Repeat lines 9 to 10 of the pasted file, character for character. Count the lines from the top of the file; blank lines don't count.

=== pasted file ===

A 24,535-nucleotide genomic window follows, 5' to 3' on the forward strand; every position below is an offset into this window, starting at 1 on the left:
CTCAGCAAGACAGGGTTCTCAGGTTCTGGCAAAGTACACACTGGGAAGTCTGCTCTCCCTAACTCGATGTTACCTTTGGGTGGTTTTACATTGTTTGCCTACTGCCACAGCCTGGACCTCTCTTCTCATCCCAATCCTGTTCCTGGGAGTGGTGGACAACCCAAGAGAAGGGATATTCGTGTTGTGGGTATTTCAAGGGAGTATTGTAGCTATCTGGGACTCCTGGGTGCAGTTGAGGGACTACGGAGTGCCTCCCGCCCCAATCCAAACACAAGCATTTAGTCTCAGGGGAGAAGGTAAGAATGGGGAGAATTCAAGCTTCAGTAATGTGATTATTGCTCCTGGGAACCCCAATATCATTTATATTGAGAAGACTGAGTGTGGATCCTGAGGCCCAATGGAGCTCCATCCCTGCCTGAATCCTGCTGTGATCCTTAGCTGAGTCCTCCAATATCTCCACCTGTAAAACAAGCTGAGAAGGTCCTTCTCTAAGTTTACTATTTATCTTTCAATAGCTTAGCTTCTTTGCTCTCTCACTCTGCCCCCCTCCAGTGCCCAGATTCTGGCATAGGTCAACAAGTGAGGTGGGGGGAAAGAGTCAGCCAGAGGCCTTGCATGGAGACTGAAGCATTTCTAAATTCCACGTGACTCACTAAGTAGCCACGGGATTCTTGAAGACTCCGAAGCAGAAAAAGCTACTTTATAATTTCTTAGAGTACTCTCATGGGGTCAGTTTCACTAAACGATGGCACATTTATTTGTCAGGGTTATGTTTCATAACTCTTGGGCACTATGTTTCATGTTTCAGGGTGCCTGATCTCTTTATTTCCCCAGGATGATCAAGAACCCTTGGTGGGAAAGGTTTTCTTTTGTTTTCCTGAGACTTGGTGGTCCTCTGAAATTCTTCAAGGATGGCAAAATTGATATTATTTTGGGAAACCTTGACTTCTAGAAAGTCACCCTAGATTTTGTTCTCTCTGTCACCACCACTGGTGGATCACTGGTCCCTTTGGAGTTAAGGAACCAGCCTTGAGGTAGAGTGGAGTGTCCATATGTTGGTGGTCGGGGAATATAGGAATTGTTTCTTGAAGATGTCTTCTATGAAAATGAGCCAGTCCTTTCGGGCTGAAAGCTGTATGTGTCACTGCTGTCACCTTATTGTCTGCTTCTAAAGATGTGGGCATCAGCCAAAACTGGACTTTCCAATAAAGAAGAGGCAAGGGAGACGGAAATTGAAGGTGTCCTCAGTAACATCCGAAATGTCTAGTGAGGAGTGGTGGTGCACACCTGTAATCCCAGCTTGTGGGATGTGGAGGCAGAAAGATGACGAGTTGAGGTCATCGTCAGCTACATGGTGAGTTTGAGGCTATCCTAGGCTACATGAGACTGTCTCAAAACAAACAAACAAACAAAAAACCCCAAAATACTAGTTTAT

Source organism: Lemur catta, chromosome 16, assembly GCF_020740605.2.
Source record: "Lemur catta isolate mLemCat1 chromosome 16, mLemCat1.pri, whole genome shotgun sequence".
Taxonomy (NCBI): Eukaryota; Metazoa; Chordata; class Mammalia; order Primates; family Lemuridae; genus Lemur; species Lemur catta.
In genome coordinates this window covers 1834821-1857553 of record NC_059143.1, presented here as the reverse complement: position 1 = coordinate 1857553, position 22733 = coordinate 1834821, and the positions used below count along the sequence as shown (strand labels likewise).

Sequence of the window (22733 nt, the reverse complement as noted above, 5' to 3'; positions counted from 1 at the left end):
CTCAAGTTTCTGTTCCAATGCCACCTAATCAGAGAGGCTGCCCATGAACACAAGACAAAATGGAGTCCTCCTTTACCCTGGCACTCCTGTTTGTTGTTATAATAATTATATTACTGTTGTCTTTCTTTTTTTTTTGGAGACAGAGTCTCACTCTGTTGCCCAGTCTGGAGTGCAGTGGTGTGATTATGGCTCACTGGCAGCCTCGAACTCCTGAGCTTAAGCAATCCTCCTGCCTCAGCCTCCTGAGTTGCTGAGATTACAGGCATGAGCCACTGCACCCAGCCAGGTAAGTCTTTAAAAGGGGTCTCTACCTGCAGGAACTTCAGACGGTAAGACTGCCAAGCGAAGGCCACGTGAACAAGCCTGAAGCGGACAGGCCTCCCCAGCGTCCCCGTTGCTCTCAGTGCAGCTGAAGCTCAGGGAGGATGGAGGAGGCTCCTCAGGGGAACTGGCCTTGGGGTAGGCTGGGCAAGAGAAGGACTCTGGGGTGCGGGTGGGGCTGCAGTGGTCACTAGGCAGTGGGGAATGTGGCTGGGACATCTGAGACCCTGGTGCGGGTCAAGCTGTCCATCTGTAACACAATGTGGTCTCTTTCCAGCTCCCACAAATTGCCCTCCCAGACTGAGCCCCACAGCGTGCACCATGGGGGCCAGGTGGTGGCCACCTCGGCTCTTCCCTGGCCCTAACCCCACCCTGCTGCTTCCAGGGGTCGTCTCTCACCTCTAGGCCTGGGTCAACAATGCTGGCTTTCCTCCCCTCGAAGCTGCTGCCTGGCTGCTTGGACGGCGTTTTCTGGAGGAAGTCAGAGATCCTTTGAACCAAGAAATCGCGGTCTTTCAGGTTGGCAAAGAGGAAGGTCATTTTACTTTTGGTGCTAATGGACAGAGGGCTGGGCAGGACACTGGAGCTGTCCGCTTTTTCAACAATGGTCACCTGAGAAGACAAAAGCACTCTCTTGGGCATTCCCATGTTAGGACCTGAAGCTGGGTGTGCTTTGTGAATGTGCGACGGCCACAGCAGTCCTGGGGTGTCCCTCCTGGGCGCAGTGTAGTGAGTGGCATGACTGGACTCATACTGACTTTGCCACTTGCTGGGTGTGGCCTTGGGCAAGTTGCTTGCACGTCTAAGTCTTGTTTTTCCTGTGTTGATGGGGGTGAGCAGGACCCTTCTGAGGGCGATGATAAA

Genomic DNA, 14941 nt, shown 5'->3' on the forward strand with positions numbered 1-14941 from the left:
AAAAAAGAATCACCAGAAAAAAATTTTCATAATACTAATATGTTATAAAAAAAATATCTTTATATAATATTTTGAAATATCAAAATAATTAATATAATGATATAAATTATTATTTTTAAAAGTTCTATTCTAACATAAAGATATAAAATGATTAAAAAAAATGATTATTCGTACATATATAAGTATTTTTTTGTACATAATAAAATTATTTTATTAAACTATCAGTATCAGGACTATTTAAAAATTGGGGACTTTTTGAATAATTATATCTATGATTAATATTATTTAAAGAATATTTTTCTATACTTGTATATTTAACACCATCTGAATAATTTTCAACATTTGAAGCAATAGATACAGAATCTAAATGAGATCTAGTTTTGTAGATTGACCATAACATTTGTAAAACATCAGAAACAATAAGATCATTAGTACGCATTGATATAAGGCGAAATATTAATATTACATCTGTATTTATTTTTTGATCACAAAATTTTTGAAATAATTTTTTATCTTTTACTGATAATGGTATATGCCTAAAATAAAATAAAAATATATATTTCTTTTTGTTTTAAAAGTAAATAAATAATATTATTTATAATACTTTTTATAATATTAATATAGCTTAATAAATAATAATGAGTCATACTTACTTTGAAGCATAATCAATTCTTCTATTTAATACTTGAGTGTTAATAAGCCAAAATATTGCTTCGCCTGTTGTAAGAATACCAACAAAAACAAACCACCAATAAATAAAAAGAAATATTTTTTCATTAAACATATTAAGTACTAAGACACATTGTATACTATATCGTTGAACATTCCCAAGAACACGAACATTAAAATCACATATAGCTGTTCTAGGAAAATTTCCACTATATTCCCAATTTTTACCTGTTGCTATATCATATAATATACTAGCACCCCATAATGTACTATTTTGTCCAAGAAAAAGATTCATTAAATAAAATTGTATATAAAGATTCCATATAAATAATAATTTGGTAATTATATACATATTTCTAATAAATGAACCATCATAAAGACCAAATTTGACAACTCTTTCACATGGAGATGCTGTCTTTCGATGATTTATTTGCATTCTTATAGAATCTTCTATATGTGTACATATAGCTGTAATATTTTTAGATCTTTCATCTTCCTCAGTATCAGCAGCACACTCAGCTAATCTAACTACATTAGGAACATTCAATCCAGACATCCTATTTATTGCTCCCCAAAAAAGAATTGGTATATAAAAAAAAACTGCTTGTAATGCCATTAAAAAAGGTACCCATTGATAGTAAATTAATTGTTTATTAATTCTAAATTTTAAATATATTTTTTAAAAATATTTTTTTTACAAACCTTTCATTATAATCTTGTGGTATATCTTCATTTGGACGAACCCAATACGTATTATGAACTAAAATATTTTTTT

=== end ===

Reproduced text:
Genomic DNA, 14941 nt, shown 5'->3' on the forward strand with positions numbered 1-14941 from the left:
AAAAAAGAATCACCAGAAAAAAATTTTCATAATACTAATATGTTATAAAAAAAATATCTTTATATAATATTTTGAAATATCAAAATAATTAATATAATGATATAAATTATTATTTTTAAAAGTTCTATTCTAACATAAAGATATAAAATGATTAAAAAAAATGATTATTCGTACATATATAAGTATTTTTTTGTACATAATAAAATTATTTTATTAAACTATCAGTATCAGGACTATTTAAAAATTGGGGACTTTTTGAATAATTATATCTATGATTAATATTATTTAAAGAATATTTTTCTATACTTGTATATTTAACACCATCTGAATAATTTTCAACATTTGAAGCAATAGATACAGAATCTAAATGAGATCTAGTTTTGTAGATTGACCATAACATTTGTAAAACATCAGAAACAATAAGATCATTAGTACGCATTGATATAAGGCGAAATATTAATATTACATCTGTATTTATTTTTTGATCACAAAATTTTTGAAATAATTTTTTATCTTTTACTGATAATGGTATATGCCTAAAATAAAATAAAAATATATATTTCTTTTTGTTTTAAAAGTAAATAAATAATATTATTTATAATACTTTTTATAATATTAATATAGCTTAATAAATAATAATGAGTCATACTTACTTTGAAGCATAATCAATTCTTCTATTTAATACTTGAGTGTTAATAAGCCAAAATATTGCTTCGCCTGTTGTAAGAATACCAACAAAAACAAACCACCAATAAATAAAAAGAAATATTTTTTCATTAAACATATTAAGTACTAAGACACATTGTATACTATATCGTTGAACATTCCCAAGAACACGAACATTAAAATCACATATAGCTGTTCTAGGAAAATTTCCACTATATTCCCAATTTTTACCTGTTGCTATATCATATAATATACTAGCACCCCATAATGTACTATTTTGTCCAAGAAAAAGATTCATTAAATAAAATTGTATATAAAGATTCCATATAAATAATAATTTGGTAATTATATACATATTTCTAATAAATGAACCATCATAAAGACCAAATTTGACAACTCTTTCACATGGAGATGCTGTCTTTCGATGATTTATTTGCATTCTTATAGAATCTTCTATATGTGTACATATAGCTGTAATATTTTTAGATCTTTCATCTTCCTCAGTATCAGCAGCACACTCAGCTAATCTAACTACATTAGGAACATTCAATCCAGACATCCTATTTATTGCTCCCCAAAAAAGAATTGGTATATAAAAAAAAACTGCTTGTAATGCCATTAAAAAAGGTACCCATTGATAGTAAATTAATTGTTTATTAATTCTAAATTTTAAATATATTTTTTAAAAATATTTTTTTTACAAACCTTTCATTATAATCTTGTGGTATATCTTCATTTGGACGAACCCAATACGTATTATGAACTAAAATATTTTTTT